Admirers of the late Supreme Court Justice Ruth Bader Ginsberg, who died at 87 on Sept. 18 of complications from metastatic cancer of the pancreas, came together for a somber vigil Sept. 19 in front of the San Benito County Superior Court to honor her through shared recollections of her contributions and legal writings.
Mindful of social distancing and wearing masks, individuals spoke to one another of how Ginsberg was a dominant voice for women’s rights and gender equality.
Organizer Lauretta Avina said the vigil was a new experience for her, in that as a member of VFW 9242 Auxiliary, she normally speaks on veterans’ rights.
“It feels so good to be here,” Avina said. “I so respected Ruth. I’m an immigrant; she was an immigrant (Ginsberg was the child of immigrants, but she was born in Brooklyn, New York). I really love her and will miss her so much. Women of my generation and younger are very lucky because a strong woman like her paved the way for us.”
Attendee Anita Molina said of Washington politics, “They should honor her last wish and not pick a Supreme Court Justice until after the election. That was her last wish and we’ve got to fight for that.”
John Avina said he was taking part in the vigil to support his wife Lauretta’s stance on gender equality.
“She really took a liking to Justice Ginsberg,” he said. “She’s here because she believes in equal rights and to memorialize Justice Ginsberg and show the American public the support for her.”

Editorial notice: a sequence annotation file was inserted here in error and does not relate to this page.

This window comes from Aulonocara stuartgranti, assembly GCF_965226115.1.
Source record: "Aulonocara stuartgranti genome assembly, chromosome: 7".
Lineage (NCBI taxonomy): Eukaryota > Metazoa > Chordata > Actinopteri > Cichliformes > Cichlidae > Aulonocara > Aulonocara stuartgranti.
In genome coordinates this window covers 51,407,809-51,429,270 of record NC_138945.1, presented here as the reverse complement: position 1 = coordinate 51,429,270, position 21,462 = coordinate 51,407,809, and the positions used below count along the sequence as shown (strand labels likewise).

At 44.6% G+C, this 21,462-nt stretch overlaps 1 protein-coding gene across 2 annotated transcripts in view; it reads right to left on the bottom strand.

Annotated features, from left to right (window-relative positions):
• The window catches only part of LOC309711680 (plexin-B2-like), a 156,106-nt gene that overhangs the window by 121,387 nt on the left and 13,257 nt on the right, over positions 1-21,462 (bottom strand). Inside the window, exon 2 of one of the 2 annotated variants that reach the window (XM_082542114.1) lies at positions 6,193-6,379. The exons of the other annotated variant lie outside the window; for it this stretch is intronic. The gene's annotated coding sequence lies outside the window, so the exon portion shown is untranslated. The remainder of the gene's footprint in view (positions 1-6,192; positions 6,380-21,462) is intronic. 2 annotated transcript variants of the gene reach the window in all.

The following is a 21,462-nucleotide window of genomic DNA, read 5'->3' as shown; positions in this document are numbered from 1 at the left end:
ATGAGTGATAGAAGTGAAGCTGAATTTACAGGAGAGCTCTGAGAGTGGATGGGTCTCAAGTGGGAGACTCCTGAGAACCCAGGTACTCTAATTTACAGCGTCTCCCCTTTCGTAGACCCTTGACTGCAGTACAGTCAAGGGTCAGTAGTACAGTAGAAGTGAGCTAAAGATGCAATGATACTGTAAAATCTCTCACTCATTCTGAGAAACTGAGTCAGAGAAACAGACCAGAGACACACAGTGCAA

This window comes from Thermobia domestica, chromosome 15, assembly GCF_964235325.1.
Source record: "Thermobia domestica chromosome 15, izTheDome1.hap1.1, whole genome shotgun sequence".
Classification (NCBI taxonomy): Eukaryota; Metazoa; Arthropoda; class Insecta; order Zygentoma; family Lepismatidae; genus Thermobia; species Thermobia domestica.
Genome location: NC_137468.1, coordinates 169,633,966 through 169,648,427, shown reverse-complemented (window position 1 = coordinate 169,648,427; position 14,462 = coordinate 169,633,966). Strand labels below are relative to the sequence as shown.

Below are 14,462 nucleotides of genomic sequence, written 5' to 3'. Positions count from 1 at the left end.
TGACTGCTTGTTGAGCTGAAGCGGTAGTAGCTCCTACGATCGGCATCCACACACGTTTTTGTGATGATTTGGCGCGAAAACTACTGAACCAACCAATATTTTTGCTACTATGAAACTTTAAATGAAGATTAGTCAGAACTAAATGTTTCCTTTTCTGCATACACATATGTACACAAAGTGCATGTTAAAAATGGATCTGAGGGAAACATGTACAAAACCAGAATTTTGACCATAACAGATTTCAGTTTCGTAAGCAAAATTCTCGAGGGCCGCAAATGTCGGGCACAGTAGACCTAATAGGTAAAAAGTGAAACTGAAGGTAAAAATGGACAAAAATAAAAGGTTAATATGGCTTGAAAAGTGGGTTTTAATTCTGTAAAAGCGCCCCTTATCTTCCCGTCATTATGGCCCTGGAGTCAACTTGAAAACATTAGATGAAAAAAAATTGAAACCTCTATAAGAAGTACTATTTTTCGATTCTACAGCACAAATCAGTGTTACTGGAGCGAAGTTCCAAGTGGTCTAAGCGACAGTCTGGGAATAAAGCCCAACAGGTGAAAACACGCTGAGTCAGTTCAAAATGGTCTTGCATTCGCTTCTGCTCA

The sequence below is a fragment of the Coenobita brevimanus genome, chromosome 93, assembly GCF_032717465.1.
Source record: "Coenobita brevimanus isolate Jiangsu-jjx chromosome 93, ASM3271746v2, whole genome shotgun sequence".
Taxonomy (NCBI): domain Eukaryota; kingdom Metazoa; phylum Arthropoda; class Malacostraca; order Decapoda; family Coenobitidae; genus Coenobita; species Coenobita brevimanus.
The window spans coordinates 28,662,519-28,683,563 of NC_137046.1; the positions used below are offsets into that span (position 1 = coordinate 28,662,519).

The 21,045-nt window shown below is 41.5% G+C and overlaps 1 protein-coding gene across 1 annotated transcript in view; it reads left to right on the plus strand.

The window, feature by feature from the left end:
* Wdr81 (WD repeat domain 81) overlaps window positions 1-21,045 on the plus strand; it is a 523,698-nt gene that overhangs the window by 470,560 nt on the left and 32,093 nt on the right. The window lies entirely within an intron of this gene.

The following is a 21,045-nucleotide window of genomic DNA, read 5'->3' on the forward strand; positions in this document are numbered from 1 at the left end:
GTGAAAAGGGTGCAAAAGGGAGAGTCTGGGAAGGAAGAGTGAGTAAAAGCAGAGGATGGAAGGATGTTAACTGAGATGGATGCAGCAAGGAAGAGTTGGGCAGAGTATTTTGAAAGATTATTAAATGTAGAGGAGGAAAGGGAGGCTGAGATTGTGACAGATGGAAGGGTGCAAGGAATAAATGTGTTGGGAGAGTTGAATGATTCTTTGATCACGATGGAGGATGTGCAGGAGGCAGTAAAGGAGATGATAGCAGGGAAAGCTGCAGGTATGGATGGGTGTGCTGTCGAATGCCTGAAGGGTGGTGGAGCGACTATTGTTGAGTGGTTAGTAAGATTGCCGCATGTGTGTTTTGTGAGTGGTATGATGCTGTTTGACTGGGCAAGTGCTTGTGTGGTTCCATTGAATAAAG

At Avina’s invitation, State Assemblyman Robert Rivas came out to show his support. He said of the three branches of government, the Supreme Court “represents the best in all of us in how our laws are passed and interpreted and passed along generation to generation.
“I admire all she has done to make this a better place for all of us,” he said, adding he strongly supported the democratic system of government and agreed with the position that there should not be an appointment until after the Nov. 3 election.
Rivas said the precedent was set in 2016 when Senate Majority Leader Mitch McConnell prevented President Barack Obama’s nomination of Merrick Garland to the Supreme Court.
“The greatest problem that I have with our political system is the hypocrisy that is prevalent throughout the system,” Rivas said. “It sets a very bad example for the country at a time when our national politics is at a crossroad where we have seen so much division. This is a time when we should do our best to respect these political precedents. I would hope that Majority Leader McConnel would honor the precedent he set in 2016. We should wait until after the election because it’s so much closer to the election. This is a situation that merits respect.”
President Bill Clinton nominated Ginsberg in 1993. She was the second woman to serve on the Supreme Court, after Sandra Day O’Connor.
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